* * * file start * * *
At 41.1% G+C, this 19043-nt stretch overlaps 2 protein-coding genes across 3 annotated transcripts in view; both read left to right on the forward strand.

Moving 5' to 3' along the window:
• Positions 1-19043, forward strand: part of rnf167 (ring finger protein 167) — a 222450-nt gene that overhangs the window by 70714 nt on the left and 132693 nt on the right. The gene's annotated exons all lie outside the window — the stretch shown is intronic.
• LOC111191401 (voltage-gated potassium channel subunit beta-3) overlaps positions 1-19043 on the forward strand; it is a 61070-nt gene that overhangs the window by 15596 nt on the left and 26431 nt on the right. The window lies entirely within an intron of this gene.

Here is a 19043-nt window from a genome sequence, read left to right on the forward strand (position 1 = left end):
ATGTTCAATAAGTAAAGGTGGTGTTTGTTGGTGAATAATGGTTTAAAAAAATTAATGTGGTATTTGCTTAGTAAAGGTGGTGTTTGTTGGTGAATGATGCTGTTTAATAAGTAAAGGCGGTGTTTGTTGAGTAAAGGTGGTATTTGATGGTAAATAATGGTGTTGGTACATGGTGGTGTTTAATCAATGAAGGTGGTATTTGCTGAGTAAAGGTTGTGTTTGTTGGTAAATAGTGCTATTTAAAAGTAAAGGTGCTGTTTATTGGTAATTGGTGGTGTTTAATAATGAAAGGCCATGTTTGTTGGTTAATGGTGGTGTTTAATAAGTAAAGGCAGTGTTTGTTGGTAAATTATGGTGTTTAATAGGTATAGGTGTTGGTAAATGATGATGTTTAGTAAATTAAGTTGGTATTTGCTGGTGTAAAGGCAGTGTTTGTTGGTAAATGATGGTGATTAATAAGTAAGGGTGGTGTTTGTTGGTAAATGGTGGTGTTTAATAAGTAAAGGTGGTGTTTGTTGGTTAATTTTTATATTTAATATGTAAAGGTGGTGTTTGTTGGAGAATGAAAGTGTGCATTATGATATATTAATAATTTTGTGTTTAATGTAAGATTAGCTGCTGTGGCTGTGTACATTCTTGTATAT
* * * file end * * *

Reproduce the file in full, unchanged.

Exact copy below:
At 41.1% G+C, this 19043-nt stretch overlaps 2 protein-coding genes across 3 annotated transcripts in view; both read left to right on the forward strand.

Moving 5' to 3' along the window:
• Positions 1-19043, forward strand: part of rnf167 (ring finger protein 167) — a 222450-nt gene that overhangs the window by 70714 nt on the left and 132693 nt on the right. The gene's annotated exons all lie outside the window — the stretch shown is intronic.
• LOC111191401 (voltage-gated potassium channel subunit beta-3) overlaps positions 1-19043 on the forward strand; it is a 61070-nt gene that overhangs the window by 15596 nt on the left and 26431 nt on the right. The window lies entirely within an intron of this gene.

Here is a 19043-nt window from a genome sequence, read left to right on the forward strand (position 1 = left end):
ATGTTCAATAAGTAAAGGTGGTGTTTGTTGGTGAATAATGGTTTAAAAAAATTAATGTGGTATTTGCTTAGTAAAGGTGGTGTTTGTTGGTGAATGATGCTGTTTAATAAGTAAAGGCGGTGTTTGTTGAGTAAAGGTGGTATTTGATGGTAAATAATGGTGTTGGTACATGGTGGTGTTTAATCAATGAAGGTGGTATTTGCTGAGTAAAGGTTGTGTTTGTTGGTAAATAGTGCTATTTAAAAGTAAAGGTGCTGTTTATTGGTAATTGGTGGTGTTTAATAATGAAAGGCCATGTTTGTTGGTTAATGGTGGTGTTTAATAAGTAAAGGCAGTGTTTGTTGGTAAATTATGGTGTTTAATAGGTATAGGTGTTGGTAAATGATGATGTTTAGTAAATTAAGTTGGTATTTGCTGGTGTAAAGGCAGTGTTTGTTGGTAAATGATGGTGATTAATAAGTAAGGGTGGTGTTTGTTGGTAAATGGTGGTGTTTAATAAGTAAAGGTGGTGTTTGTTGGTTAATTTTTATATTTAATATGTAAAGGTGGTGTTTGTTGGAGAATGAAAGTGTGCATTATGATATATTAATAATTTTGTGTTTAATGTAAGATTAGCTGCTGTGGCTGTGTACATTCTTGTATAT